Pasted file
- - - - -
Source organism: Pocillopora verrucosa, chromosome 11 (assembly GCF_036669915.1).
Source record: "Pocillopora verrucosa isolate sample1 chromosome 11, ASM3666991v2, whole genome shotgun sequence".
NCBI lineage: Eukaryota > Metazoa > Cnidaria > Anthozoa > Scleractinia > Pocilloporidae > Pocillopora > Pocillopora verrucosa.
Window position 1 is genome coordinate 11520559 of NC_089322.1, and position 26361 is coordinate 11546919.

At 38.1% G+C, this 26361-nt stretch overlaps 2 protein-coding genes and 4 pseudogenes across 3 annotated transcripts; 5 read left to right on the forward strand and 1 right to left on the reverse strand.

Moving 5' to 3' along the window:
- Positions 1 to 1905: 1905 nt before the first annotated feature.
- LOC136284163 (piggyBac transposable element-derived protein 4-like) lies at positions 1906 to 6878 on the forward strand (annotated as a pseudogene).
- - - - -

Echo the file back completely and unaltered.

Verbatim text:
Source organism: Pocillopora verrucosa, chromosome 11 (assembly GCF_036669915.1).
Source record: "Pocillopora verrucosa isolate sample1 chromosome 11, ASM3666991v2, whole genome shotgun sequence".
NCBI lineage: Eukaryota > Metazoa > Cnidaria > Anthozoa > Scleractinia > Pocilloporidae > Pocillopora > Pocillopora verrucosa.
Window position 1 is genome coordinate 11520559 of NC_089322.1, and position 26361 is coordinate 11546919.

At 38.1% G+C, this 26361-nt stretch overlaps 2 protein-coding genes and 4 pseudogenes across 3 annotated transcripts; 5 read left to right on the forward strand and 1 right to left on the reverse strand.

Moving 5' to 3' along the window:
- Positions 1 to 1905: 1905 nt before the first annotated feature.
- LOC136284163 (piggyBac transposable element-derived protein 4-like) lies at positions 1906 to 6878 on the forward strand (annotated as a pseudogene).